Anyway, to get back to Stanely Enow, the core product was forgotten and the packaged product was promoted. To his credit, he did work with some Cameroonian musicians like Dynastie Le Tigre and Montess. But the Stanley at the dawn of his career was chasing ghosts in South Africa, Ghana and Nigeria. AKA, Sarkodie, Ice Prince, all high-profile rappers were those he chose to work with. And the result was reminiscent of a Nas line in a song written during a famous feud in the early 2000s. If you know, you know.


Then, afterward, it was with the Davidos and the Mr Eazis. Songs which fell rather flat, both at home and abroad even if one has to use YouTube views as the sole benchmark.



I particularly loved the song “Yours” featuring Ice Prince but it was hard not to see how much S.E was overshadowed in almost every way in that song save for that beautiful jumper he wore in the video.  One look at the comment section and you could read a good number of people cynically say “Ice Prince, this song should be yours,” a pun on the chorus of the song.

And while all that was going on, what was happening back home?

We saw the rise of Salatiel, Daphne, Locko, Blanche Bailly, Tenor, Mink’s, Mr Leo et j’en passe. Daphne today, again using YouTube views, is likely our most marketable Cameroonian urban musician. And while ‘Calée’ which was released 18 months ago has 9 million views, Caramel ft Davido which was released exactly a year ago hasn’t gotten 600K views. Even Shamak who did the ‘Hein Pere’ video has serious competition from the likes of Adah Akenji and Dr Nkeng.

And so here we are. It is safe to say most of these people are bigger today than he is. Yes, he is still the one taking pics at TIDAL offices, with Janet Jackson, Busta Rhymes, and on the BET Awards red carpet. But if we have to compare what impact Mr. Leo has had over the last two years to what Stanley has done musically, we began to see the Great Rift valley.



But it also during these last two years that we have seen Stanley Enow doing a pupa to imago. A conversion, it would seem, from rap to afropop. Follow Me, Caramel, Casanova, Adore You have been released in the past 2 years and are definitely afropop songs.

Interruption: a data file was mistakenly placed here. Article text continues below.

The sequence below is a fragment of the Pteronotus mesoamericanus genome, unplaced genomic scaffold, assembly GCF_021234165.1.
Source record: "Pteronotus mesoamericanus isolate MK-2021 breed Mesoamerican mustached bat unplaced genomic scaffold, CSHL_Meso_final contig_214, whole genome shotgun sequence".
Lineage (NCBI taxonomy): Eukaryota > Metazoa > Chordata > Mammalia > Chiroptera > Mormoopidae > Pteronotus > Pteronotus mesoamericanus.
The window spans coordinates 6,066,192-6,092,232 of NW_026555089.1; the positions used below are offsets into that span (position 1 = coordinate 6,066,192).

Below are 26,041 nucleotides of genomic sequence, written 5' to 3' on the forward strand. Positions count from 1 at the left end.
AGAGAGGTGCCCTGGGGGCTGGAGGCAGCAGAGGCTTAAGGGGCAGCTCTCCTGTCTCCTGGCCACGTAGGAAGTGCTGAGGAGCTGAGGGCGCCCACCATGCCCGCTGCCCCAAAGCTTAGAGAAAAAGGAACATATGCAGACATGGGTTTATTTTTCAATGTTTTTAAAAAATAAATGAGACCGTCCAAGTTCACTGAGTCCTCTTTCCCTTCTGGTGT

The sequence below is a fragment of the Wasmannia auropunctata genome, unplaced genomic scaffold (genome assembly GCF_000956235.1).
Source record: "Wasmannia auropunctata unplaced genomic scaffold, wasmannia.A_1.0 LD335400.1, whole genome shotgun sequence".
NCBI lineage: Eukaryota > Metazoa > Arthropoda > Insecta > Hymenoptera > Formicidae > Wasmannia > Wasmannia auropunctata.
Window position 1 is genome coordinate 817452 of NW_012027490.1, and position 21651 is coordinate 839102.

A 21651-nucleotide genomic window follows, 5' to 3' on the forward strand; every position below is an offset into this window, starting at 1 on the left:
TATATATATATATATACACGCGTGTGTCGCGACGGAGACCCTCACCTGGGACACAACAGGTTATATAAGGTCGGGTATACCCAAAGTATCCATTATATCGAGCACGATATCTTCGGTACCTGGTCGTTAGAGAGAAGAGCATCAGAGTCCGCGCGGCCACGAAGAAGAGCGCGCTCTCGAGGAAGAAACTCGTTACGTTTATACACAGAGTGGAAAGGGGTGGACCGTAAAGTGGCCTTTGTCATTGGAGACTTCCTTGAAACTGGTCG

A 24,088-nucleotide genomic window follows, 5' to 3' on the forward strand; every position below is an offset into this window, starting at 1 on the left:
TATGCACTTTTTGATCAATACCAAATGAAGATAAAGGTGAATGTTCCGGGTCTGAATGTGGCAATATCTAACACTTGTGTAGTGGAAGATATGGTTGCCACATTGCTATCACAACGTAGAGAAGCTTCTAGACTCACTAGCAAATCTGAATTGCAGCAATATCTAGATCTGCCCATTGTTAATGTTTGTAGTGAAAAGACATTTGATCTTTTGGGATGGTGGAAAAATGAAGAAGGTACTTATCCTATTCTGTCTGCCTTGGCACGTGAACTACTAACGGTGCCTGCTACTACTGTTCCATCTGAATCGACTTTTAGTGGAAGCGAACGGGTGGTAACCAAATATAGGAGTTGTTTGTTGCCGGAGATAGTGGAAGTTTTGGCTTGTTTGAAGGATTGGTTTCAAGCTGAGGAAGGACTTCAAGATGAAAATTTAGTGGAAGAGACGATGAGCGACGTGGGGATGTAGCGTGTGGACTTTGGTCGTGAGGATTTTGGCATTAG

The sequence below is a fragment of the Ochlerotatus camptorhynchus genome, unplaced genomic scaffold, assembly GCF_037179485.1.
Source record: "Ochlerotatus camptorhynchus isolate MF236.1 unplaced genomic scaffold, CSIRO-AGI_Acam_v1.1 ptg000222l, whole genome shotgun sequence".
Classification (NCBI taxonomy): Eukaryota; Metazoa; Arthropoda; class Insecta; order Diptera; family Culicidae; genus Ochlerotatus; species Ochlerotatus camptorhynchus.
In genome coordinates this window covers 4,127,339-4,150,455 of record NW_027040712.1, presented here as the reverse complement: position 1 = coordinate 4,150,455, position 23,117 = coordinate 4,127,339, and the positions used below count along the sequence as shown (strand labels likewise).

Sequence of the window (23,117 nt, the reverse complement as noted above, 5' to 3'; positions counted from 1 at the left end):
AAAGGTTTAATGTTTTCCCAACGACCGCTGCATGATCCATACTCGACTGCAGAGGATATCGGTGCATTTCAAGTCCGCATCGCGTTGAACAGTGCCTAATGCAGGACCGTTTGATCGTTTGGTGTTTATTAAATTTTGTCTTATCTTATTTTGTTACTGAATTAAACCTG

But they are kneeling in penitence for the exact same original sin; none has a Cameroonian featuring.

And then BOOM! “My way” is released.

Almost everyone around me agrees that this is Stanley Enow’s first real hit since ‘Hein Pere’. And the numbers do not lie. A little over 500K views in one month. I think it could have done even better if it was not released in the wake of the elections.




And I strongly believe that the secret to the success of that song is in the line-up. Tzy and Locko are a fatal weapon. Locko, in particular, was brilliant. Ironically it was the song that featured Locko on the album “Soldier Like my Papa” that was the most-praised. It may be premature to say but it seems the one thing that was lacking for Stanley Enow to bloom was right here at home was local features.

My praises, although they may not look like it, are rather effusive.

Those who know me personally will tell you that I have been a strong critic of his lyrics. But if this is the path that he is thinking of walking then I am certain that he has begun to throw his seeds on the fertile ground and not in the thorn bush in South Africa, nor on the footpath in Nigeria, nor on the rocky soil in Ghana. If you know, you know.

So has Stanley Enow finally found his way? Well, I will tell you it’s too early to say. I can’t look at “My Way” and make a definite conclusion. I’ll save that for posterity.



But one thing I know for sure is that I like this new Stanley Enow. I never thought I would say that after I heard “Tumbu Boss.” But here I am, 4 years later saying it. The man who made jump up and down to ‘Hein Pere’ in the club, is making me vibe to 'My Way' in a car ride on my way back home.


Stanley Enow remains one of the most recognizable faces of Cameroon’s urban music. And it will only do the industry a lot of good if he works with established musicians while bringing up others through his label.


He seems to be finding his way. Comme quoi l’herbe n’est pas toujours vert chez le voisin au Nigeria.


I wish him the best...


Written By Wandji